Tag Archives: Atari 8-bit

Atari A to Z: MasterType

How’s your typing speed? How’d you like to improve it with the help of a lightning-spewing wizard IN SPACE?!

Such is the concept of Lightning Software’s MasterType, a typing trainer for the Atari 8-bit that I always used to enjoy a great deal as a kid — and, it turns out, I still enjoy an awful lot now, too.

If you’ve ever had trouble quickly and accurately typing BASIC commands or the word “Oriole” under intense time pressure, then you’ll definitely want to check this one out…

Find a full archive of all the Atari A to Z videos on the official site.

Atari A to Z: Leggit

Not every game can be a classic. But sometimes notorious stinkers can be worth looking at, too.

A good example of this is Leggit by Imagine, originally released on ZX Spectrum as Jumping Jack then ported to Atari with a new name. While not a particularly good game in its own right, it did inspire a number of clones, suggesting it had some influence back in the day — and its basic formula can be rather indirectly traced forward towards some more modern releases that do things a bit better.

It’s also interesting to look at this game in terms of what not to do from a game design perspective… or, if nothing else, to ensure that my suffering through this nonsense wasn’t in vain!

Find a full archive of all the Atari A to Z videos on the official site.

Atari A to Z: Kangaroo

The ’80s were a strange time, particularly for Atari, who, it seems, were never quite sure how to release or market things properly.

One of their well-received arcade games received an official port to the Atari 2600 and 5200, and the latter version then ended up on the 8-bit Atari computers. Unusually, however, this was published via the Atari Program Exchange or APX, which more commonly published consumer-submitted games rather than licensed ports.

That game was Kangaroo, and it’s an enjoyable single-screen platformer with lots of monkey-punching and fruit-grabbing. It also used to terrify me as a kid and I can’t remember why…

Find a full archive of all the Atari A to Z videos on the official site.

Atari A to Z: Jane’s Program

Sometimes when you sit down in front of your 1980s microcomputer, you don’t really want to do anything particularly productive or meaningful.

If you’ve ever found yourself in this situation, you have long been well catered to, since both interactive and non-interactive demos and software toys have been part of the public domain software landscape pretty much since the earliest days of computing.

A great example of something that is fun to play with but has no real “meaning” to it is Jane’s Program, an addictive exploration of sound, colour and rudimentary physics that might be just the thing if you’ve had a hectic day!

Find a full archive of all the Atari A to Z videos on the official site.

Atari A to Z Flashback: Asteroids (5200)

Hey look everybody, it’s Asteroids! Again. You’ll be pleased to hear that this is the last time Asteroids appears in the Atari Flashback Classics compilation, at least.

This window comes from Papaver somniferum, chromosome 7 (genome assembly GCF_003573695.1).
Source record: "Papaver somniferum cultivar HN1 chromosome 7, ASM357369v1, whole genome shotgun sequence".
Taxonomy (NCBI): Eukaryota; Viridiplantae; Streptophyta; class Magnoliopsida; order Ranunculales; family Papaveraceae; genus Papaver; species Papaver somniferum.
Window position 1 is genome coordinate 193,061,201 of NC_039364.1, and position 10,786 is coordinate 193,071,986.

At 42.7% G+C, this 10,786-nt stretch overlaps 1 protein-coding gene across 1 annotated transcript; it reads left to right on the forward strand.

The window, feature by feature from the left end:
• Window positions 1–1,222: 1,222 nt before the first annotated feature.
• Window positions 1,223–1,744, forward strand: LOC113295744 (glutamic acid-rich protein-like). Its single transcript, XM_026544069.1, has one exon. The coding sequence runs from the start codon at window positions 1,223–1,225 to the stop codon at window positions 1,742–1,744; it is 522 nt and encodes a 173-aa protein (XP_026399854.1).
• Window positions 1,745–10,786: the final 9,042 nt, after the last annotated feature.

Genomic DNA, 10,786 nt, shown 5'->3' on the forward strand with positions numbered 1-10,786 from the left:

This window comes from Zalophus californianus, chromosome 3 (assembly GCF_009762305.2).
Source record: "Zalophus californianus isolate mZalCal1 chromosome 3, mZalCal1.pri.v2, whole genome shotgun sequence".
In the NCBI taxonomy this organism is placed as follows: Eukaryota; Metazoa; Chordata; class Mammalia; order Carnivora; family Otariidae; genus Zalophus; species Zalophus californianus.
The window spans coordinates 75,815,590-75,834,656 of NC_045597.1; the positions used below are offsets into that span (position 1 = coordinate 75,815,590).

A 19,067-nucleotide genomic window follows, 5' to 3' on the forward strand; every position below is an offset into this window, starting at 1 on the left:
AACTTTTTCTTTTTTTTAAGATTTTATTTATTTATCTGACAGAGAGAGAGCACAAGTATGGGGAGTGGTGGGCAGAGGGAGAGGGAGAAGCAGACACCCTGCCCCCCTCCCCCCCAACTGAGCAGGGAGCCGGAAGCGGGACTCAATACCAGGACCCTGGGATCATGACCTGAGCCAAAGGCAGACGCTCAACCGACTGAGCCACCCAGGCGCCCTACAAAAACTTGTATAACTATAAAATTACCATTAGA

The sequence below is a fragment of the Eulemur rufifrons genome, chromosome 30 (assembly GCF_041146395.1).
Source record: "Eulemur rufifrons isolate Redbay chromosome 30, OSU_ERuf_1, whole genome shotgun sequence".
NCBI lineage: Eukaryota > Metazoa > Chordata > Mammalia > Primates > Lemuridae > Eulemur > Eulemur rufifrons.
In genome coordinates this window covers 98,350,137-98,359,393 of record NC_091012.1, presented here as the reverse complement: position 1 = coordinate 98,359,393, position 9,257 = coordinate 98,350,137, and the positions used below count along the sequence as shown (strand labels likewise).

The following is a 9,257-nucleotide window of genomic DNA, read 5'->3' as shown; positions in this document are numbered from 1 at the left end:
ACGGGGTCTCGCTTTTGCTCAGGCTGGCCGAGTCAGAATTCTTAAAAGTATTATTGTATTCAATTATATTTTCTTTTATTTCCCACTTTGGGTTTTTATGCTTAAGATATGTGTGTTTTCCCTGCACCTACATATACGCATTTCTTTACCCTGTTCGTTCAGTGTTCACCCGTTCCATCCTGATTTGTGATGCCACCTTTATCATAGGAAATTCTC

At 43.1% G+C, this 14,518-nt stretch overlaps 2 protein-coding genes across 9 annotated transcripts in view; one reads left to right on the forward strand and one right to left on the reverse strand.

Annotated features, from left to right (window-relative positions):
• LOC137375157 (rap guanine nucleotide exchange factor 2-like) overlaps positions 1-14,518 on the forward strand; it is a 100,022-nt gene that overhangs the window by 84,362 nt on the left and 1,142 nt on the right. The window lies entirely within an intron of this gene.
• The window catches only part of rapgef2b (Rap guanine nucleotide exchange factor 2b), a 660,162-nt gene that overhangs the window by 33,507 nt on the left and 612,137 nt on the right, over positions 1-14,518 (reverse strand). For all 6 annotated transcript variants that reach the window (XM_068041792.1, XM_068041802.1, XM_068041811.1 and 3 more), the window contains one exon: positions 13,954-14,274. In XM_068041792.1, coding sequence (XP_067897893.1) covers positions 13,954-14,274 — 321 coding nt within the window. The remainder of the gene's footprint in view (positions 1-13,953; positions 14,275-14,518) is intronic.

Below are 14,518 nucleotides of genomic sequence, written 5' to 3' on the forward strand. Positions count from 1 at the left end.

Today we’re looking at the Atari 5200 version of the game, which didn’t actually see a commercial release despite originally being intended as a launch title for the platform. It’s based closely on the version released for Atari 8-bit computers, and is a solid adaptation of the formula for 1-4 players simultaneously.

I didn’t like this all that much when I was kid (primarily because I was bobbins at it) but nowadays I find its chunky shooting action rather satisfying!

Find a full archive of all the Atari A to Z videos on the official site.

Atari A to Z: Illinois Smith

You’re probably familiar with various methods of software distribution from over the years.

In the Atari 8-bit era, we had a lot of public domain software that was freely distributable, often sold for the cost of a disk or two from user groups, local software outlets and national publications. But “Begware”, a twist on public domain that literally begged you to pay what you thought the game was worth according to some specific criteria, is a new twist on the formula I’ve not seen in quite this form before.

Illinois Smith, possibly the first (and last?) Begware game, is a mildly entertaining if simplistic romp through a maze as you hunt for treasures. Would I pay up in support of creator Greg Knauss’ unashamed (and rather amusing) begging? These days, sure. Back in the ’80s? Don’t be ridiculous, no-one paid for software back then!

Find a full archive of all the Atari A to Z videos on the official site.

Atari A to Z: Hijack!

We’ve come across English Software a few times previously on this series; they were a real mainstay of the Atari 8-bit scene throughout the ’80s.

Over their lifetime, they released a wide variety of games — some of which, like Elektra Glide, have an enduring legacy of being well-regarded, even if their flaws are all the more apparent from a modern perspective.

And then they also released stuff like Hijack!, which isn’t a bad game so much as it’s a relatively unremarkable one. It’s still fun for five or ten minutes at a time, though, so let’s take to the skies and rescue some VIPs!

Find a full archive of all the Atari A to Z videos on the official site.